Monday, October 31, 2011

Monday, Oct 31st, Charleston, South Carolina


A South Carolina garden which first featured azaleas and camellias, and a swamp walk where Audubon spent time, were the targets for today. Magnolia Gardens, owned by nine generations of the Draytons, and which evolved from a Barbados sugar plantation owner’s dream to take advantage of the English King’s territorial ambitions into one of the most successful rice plantations in the colonies, was also the site of one of the last battles of the Revolutionary War. Its lowland waterways, fed by an elaborate freshwater irrigation system, provided 150 years of “Carolina Gold” to America as it fought its way from settlement, through the Revolution, and up to the end of the Civil War. Leveled by Union troops, the property rose again when a freed slave whose family had managed the gardens partnered with a rebellious family member whose yearning to become a minister was cut short due to the death of his older brother. Suffering from tuberculosis, and ordered by his doctor to “go get his hands in the soil”, John Grimke Drayton dedicated the rest of his life to creating a world-class, publicly-accessible, Garden of Eden at Magnolia on the Ashley River.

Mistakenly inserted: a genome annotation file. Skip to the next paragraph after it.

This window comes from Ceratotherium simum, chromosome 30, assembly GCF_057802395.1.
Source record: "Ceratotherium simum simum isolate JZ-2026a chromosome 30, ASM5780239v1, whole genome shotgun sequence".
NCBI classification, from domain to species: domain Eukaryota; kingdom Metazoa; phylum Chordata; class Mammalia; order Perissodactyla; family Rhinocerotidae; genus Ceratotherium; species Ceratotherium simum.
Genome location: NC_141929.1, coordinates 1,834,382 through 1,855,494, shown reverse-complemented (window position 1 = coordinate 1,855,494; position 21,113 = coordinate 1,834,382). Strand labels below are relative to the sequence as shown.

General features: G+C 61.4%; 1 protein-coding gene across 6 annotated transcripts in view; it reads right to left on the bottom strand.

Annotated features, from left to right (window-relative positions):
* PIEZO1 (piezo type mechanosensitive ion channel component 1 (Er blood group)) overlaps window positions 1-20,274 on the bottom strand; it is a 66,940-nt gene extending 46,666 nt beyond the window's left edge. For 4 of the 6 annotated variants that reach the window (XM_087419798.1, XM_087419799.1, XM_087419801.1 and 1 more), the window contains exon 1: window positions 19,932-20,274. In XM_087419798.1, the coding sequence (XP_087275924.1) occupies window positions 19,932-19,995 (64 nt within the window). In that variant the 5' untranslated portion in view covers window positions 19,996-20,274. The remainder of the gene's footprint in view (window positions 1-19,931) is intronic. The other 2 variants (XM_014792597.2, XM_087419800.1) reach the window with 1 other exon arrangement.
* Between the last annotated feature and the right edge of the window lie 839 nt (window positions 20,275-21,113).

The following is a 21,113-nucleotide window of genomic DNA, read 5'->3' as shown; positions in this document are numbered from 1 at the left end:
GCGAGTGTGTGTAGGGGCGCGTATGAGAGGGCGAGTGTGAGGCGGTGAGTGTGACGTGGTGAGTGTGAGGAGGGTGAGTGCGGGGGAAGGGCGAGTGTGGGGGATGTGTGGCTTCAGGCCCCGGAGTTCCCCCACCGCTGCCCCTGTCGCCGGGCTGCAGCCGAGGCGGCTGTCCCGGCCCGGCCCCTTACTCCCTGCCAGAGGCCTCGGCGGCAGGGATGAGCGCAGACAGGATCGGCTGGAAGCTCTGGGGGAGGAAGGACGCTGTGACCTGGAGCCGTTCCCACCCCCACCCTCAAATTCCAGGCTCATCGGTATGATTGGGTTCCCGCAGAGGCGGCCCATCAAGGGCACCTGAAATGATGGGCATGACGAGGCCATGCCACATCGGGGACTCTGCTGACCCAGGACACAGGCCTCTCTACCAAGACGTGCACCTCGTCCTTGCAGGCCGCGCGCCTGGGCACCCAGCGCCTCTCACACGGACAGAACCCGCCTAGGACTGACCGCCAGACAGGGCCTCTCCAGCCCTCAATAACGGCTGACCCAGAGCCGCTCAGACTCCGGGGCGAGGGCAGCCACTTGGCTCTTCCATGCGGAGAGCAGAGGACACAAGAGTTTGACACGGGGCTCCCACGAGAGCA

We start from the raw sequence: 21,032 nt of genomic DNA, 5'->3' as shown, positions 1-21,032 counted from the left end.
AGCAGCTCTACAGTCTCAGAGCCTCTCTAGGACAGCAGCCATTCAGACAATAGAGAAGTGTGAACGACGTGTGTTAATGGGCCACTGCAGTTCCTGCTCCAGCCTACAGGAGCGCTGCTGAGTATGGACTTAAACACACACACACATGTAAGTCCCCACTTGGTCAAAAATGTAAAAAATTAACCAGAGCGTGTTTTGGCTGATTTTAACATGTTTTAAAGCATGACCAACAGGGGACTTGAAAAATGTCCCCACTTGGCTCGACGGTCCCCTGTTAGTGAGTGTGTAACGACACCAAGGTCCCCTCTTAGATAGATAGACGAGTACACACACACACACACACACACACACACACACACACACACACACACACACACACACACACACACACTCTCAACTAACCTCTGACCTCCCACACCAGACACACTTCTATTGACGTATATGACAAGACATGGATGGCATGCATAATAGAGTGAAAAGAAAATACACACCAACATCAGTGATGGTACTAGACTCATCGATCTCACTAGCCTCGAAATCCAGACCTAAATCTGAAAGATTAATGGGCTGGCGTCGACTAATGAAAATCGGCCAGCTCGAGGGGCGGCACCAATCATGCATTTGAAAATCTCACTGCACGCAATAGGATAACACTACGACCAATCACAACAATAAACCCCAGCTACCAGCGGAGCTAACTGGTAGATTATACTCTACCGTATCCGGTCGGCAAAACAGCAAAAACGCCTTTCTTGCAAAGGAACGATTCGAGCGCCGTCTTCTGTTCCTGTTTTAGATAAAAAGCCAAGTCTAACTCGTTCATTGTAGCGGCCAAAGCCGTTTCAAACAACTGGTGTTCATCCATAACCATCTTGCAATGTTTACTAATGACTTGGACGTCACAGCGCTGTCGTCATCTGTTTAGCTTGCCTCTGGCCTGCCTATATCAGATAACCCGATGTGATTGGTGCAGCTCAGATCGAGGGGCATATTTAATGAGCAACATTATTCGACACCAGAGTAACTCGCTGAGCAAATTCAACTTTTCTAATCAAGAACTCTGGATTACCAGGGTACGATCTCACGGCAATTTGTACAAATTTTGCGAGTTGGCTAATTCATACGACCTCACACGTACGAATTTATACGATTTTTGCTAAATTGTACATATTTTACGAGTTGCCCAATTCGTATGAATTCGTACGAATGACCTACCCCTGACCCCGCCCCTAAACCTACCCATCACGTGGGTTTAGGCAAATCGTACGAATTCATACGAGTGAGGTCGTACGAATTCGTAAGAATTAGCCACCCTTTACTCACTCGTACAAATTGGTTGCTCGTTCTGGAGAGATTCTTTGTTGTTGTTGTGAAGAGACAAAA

His descendants still own the property, and all gardens in America owe much to the care and dedication demonstrated by them.

Here is a link to the rest of the photos we took (Yes, Pat shot several of these) today: Magnolia Gardens


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